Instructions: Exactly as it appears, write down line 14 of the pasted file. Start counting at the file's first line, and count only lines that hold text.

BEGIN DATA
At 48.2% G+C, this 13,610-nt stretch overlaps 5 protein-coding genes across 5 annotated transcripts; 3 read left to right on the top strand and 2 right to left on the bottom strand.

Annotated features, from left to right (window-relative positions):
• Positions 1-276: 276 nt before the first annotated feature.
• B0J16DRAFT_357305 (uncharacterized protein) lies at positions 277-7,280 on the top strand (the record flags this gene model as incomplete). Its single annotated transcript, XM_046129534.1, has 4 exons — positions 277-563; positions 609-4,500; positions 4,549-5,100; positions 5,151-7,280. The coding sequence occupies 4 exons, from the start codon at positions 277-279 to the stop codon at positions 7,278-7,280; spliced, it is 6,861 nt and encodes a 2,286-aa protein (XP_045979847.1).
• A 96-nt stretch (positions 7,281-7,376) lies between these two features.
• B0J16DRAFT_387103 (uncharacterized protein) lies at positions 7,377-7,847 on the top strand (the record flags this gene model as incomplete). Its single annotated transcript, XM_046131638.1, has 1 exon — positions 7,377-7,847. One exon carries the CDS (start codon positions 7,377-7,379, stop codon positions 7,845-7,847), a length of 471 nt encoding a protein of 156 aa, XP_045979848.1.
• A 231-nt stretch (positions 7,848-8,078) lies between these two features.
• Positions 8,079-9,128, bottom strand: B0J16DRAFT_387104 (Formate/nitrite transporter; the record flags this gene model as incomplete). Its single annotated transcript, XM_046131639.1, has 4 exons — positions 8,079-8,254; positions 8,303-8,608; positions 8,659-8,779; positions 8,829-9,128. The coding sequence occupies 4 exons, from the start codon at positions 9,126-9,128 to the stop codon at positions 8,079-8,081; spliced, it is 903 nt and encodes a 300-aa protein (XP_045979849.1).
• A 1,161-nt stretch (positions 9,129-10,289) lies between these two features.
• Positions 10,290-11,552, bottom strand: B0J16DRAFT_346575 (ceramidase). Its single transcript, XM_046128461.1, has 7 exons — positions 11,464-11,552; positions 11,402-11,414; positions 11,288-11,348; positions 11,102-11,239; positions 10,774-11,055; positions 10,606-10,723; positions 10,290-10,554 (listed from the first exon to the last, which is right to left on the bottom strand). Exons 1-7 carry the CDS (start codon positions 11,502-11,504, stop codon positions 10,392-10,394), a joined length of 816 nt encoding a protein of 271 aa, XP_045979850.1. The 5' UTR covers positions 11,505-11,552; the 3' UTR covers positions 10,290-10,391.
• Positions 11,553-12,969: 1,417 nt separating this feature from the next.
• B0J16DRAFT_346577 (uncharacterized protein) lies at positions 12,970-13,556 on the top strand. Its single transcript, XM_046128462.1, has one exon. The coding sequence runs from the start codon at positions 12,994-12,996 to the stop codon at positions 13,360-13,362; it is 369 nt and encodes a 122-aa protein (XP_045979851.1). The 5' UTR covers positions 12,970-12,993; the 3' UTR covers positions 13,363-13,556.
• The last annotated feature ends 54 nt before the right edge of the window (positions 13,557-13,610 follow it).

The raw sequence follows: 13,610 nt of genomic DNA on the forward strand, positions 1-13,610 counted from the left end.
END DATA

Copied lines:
The raw sequence follows: 13,610 nt of genomic DNA on the forward strand, positions 1-13,610 counted from the left end.